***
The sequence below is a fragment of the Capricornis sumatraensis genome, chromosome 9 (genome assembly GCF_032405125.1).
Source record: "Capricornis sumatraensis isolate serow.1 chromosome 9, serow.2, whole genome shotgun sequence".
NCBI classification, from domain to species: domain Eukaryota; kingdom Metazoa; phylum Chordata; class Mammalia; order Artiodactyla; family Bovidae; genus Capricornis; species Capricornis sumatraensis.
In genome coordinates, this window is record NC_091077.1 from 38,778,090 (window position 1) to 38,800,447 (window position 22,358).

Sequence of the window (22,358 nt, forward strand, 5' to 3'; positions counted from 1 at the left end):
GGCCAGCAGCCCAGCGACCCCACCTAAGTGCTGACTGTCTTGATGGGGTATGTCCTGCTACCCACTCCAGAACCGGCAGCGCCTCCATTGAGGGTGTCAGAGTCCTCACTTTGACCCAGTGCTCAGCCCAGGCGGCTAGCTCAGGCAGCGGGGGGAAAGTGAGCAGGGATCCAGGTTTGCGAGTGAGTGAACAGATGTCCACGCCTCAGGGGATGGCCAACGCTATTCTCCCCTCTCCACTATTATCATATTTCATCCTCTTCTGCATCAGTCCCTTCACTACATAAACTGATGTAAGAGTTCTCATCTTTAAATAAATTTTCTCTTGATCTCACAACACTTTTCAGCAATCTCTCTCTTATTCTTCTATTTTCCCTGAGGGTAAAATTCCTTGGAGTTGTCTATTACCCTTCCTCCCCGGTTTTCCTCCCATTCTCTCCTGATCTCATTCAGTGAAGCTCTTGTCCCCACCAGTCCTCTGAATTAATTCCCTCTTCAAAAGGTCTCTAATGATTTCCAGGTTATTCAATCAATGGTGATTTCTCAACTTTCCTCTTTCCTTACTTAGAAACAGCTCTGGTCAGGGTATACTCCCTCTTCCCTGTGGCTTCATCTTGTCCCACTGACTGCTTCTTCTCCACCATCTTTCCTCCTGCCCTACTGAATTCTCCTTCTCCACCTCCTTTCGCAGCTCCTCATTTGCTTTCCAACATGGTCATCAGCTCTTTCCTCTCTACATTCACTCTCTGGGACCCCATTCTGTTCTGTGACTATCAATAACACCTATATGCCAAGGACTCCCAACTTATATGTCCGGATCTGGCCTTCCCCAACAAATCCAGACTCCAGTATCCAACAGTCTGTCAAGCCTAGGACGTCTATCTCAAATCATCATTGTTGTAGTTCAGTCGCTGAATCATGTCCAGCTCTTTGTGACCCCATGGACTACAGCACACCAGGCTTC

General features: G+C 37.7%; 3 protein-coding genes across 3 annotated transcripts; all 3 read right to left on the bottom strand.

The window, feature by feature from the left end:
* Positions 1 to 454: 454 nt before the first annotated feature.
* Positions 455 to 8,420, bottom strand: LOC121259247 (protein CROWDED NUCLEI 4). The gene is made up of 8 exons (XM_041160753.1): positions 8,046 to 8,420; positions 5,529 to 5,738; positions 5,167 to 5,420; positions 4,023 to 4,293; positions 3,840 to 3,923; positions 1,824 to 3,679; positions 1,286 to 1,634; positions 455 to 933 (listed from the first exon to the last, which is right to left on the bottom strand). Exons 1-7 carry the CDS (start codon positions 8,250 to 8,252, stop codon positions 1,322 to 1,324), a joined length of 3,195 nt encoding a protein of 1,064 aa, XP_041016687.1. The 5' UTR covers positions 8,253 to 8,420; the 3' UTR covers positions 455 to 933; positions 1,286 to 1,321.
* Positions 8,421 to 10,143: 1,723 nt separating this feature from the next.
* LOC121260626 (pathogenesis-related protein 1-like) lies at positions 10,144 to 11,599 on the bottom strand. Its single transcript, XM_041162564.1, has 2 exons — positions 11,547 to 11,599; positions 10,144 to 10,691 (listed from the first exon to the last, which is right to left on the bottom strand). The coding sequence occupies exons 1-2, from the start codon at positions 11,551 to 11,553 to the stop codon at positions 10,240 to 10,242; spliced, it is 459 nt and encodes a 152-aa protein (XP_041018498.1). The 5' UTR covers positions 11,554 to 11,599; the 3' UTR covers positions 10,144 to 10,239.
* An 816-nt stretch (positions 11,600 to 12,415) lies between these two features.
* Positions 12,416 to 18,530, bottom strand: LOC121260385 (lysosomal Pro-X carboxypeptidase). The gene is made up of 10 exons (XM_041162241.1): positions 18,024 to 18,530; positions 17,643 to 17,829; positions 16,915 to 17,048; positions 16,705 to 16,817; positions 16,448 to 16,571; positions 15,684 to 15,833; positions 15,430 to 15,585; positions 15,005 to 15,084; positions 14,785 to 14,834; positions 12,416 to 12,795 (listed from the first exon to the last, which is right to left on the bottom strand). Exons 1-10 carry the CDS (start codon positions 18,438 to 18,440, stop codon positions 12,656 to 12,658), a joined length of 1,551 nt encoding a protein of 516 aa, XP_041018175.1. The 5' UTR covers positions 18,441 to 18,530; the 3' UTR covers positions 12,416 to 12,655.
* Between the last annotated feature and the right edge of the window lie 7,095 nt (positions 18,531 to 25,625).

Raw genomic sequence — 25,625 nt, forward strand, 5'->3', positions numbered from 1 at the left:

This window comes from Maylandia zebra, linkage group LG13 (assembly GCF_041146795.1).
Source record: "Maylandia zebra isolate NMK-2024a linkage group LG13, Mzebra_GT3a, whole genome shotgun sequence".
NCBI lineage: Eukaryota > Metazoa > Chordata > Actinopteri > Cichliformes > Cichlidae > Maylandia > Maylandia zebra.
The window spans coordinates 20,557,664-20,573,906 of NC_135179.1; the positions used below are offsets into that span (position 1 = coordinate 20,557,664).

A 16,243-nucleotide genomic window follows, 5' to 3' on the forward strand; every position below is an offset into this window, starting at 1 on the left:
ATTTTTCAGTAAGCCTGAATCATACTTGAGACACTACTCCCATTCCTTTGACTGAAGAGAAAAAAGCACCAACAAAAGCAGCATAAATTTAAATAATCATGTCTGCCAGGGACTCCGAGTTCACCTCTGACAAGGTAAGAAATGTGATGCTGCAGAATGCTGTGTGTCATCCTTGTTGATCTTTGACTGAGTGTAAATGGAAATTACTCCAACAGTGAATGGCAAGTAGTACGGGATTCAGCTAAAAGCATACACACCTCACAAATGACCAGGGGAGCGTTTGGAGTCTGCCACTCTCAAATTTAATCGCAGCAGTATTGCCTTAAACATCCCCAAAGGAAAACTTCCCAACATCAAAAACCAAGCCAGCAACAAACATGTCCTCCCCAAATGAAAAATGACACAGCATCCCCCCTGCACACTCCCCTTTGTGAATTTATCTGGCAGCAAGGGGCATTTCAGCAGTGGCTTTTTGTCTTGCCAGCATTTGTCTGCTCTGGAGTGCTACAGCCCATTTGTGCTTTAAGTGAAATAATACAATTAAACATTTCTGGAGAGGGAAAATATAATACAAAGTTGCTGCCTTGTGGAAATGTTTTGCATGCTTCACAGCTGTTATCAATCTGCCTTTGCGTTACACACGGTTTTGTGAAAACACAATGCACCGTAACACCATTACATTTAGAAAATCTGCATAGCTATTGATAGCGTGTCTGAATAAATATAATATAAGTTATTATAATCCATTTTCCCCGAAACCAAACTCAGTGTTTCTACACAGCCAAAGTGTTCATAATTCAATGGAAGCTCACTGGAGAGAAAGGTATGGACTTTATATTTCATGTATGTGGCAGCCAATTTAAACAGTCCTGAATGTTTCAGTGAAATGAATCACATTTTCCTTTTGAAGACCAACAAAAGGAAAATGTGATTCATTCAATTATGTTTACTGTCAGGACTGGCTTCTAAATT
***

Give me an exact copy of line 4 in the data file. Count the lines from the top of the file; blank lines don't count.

In genome coordinates, this window is record NC_091077.1 from 38,778,090 (window position 1) to 38,800,447 (window position 22,358).